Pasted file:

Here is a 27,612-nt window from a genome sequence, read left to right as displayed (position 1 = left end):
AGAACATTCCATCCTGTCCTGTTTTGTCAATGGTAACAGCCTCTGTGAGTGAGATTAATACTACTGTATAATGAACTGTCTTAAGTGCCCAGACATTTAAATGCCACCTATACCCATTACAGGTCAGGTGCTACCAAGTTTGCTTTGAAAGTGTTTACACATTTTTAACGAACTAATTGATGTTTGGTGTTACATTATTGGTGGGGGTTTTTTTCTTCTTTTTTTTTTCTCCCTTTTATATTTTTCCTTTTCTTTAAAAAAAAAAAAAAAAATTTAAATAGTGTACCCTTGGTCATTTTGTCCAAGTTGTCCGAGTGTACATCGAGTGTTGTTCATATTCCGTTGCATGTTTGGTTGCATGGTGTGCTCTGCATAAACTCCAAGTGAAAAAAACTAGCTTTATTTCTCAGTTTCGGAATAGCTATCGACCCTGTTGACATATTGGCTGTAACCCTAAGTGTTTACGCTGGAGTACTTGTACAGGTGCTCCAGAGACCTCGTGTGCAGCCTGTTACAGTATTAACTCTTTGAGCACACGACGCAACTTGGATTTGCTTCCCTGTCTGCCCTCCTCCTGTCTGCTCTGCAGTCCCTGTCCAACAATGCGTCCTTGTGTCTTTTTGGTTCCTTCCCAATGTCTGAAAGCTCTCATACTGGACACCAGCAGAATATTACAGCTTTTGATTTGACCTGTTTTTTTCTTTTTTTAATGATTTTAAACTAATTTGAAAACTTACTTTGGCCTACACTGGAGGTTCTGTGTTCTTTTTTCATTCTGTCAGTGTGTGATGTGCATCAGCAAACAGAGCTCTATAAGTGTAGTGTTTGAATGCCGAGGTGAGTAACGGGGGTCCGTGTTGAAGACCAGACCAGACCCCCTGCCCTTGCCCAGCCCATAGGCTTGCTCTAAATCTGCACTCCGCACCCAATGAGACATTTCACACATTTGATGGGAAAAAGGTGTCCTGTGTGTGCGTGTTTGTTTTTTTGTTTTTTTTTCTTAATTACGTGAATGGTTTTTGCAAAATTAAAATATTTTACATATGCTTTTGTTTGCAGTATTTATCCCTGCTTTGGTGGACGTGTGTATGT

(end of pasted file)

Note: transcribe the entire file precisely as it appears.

Here is a 27,612-nt window from a genome sequence, read left to right as displayed (position 1 = left end):
AGAACATTCCATCCTGTCCTGTTTTGTCAATGGTAACAGCCTCTGTGAGTGAGATTAATACTACTGTATAATGAACTGTCTTAAGTGCCCAGACATTTAAATGCCACCTATACCCATTACAGGTCAGGTGCTACCAAGTTTGCTTTGAAAGTGTTTACACATTTTTAACGAACTAATTGATGTTTGGTGTTACATTATTGGTGGGGGTTTTTTTCTTCTTTTTTTTTTCTCCCTTTTATATTTTTCCTTTTCTTTAAAAAAAAAAAAAAAAATTTAAATAGTGTACCCTTGGTCATTTTGTCCAAGTTGTCCGAGTGTACATCGAGTGTTGTTCATATTCCGTTGCATGTTTGGTTGCATGGTGTGCTCTGCATAAACTCCAAGTGAAAAAAACTAGCTTTATTTCTCAGTTTCGGAATAGCTATCGACCCTGTTGACATATTGGCTGTAACCCTAAGTGTTTACGCTGGAGTACTTGTACAGGTGCTCCAGAGACCTCGTGTGCAGCCTGTTACAGTATTAACTCTTTGAGCACACGACGCAACTTGGATTTGCTTCCCTGTCTGCCCTCCTCCTGTCTGCTCTGCAGTCCCTGTCCAACAATGCGTCCTTGTGTCTTTTTGGTTCCTTCCCAATGTCTGAAAGCTCTCATACTGGACACCAGCAGAATATTACAGCTTTTGATTTGACCTGTTTTTTTCTTTTTTTAATGATTTTAAACTAATTTGAAAACTTACTTTGGCCTACACTGGAGGTTCTGTGTTCTTTTTTCATTCTGTCAGTGTGTGATGTGCATCAGCAAACAGAGCTCTATAAGTGTAGTGTTTGAATGCCGAGGTGAGTAACGGGGGTCCGTGTTGAAGACCAGACCAGACCCCCTGCCCTTGCCCAGCCCATAGGCTTGCTCTAAATCTGCACTCCGCACCCAATGAGACATTTCACACATTTGATGGGAAAAAGGTGTCCTGTGTGTGCGTGTTTGTTTTTTTGTTTTTTTTTCTTAATTACGTGAATGGTTTTTGCAAAATTAAAATATTTTACATATGCTTTTGTTTGCAGTATTTATCCCTGCTTTGGTGGACGTGTGTATGT